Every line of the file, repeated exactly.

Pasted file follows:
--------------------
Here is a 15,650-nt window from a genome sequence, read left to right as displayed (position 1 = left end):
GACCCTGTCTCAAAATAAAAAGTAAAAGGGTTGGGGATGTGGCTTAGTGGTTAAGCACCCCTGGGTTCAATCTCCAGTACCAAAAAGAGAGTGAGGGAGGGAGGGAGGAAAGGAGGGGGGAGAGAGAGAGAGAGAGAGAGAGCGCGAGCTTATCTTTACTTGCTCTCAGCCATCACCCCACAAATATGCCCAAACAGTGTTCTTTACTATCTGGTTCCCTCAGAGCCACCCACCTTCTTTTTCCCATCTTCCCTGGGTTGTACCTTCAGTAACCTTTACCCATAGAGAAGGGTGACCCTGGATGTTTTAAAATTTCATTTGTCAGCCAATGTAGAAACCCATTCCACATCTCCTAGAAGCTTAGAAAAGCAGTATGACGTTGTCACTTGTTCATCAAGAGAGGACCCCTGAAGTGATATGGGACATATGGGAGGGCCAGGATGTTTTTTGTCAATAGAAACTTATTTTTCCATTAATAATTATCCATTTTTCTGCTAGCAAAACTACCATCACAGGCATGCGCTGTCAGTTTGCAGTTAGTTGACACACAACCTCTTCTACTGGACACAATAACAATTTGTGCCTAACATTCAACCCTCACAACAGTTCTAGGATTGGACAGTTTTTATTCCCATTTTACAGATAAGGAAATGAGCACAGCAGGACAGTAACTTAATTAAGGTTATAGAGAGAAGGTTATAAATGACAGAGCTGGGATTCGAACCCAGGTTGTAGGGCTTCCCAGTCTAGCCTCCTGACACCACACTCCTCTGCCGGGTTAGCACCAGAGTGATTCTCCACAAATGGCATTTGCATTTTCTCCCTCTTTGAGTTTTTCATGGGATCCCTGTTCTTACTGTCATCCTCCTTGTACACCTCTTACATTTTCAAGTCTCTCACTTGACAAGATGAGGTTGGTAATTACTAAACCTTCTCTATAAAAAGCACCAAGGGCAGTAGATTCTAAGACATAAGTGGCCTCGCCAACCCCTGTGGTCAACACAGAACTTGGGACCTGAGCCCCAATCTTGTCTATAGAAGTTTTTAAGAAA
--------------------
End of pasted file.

Here is a 15,650-nt window from a genome sequence, read left to right as displayed (position 1 = left end):
GACCCTGTCTCAAAATAAAAAGTAAAAGGGTTGGGGATGTGGCTTAGTGGTTAAGCACCCCTGGGTTCAATCTCCAGTACCAAAAAGAGAGTGAGGGAGGGAGGGAGGAAAGGAGGGGGGAGAGAGAGAGAGAGAGAGAGAGCGCGAGCTTATCTTTACTTGCTCTCAGCCATCACCCCACAAATATGCCCAAACAGTGTTCTTTACTATCTGGTTCCCTCAGAGCCACCCACCTTCTTTTTCCCATCTTCCCTGGGTTGTACCTTCAGTAACCTTTACCCATAGAGAAGGGTGACCCTGGATGTTTTAAAATTTCATTTGTCAGCCAATGTAGAAACCCATTCCACATCTCCTAGAAGCTTAGAAAAGCAGTATGACGTTGTCACTTGTTCATCAAGAGAGGACCCCTGAAGTGATATGGGACATATGGGAGGGCCAGGATGTTTTTTGTCAATAGAAACTTATTTTTCCATTAATAATTATCCATTTTTCTGCTAGCAAAACTACCATCACAGGCATGCGCTGTCAGTTTGCAGTTAGTTGACACACAACCTCTTCTACTGGACACAATAACAATTTGTGCCTAACATTCAACCCTCACAACAGTTCTAGGATTGGACAGTTTTTATTCCCATTTTACAGATAAGGAAATGAGCACAGCAGGACAGTAACTTAATTAAGGTTATAGAGAGAAGGTTATAAATGACAGAGCTGGGATTCGAACCCAGGTTGTAGGGCTTCCCAGTCTAGCCTCCTGACACCACACTCCTCTGCCGGGTTAGCACCAGAGTGATTCTCCACAAATGGCATTTGCATTTTCTCCCTCTTTGAGTTTTTCATGGGATCCCTGTTCTTACTGTCATCCTCCTTGTACACCTCTTACATTTTCAAGTCTCTCACTTGACAAGATGAGGTTGGTAATTACTAAACCTTCTCTATAAAAAGCACCAAGGGCAGTAGATTCTAAGACATAAGTGGCCTCGCCAACCCCTGTGGTCAACACAGAACTTGGGACCTGAGCCCCAATCTTGTCTATAGAAGTTTTTAAGAAA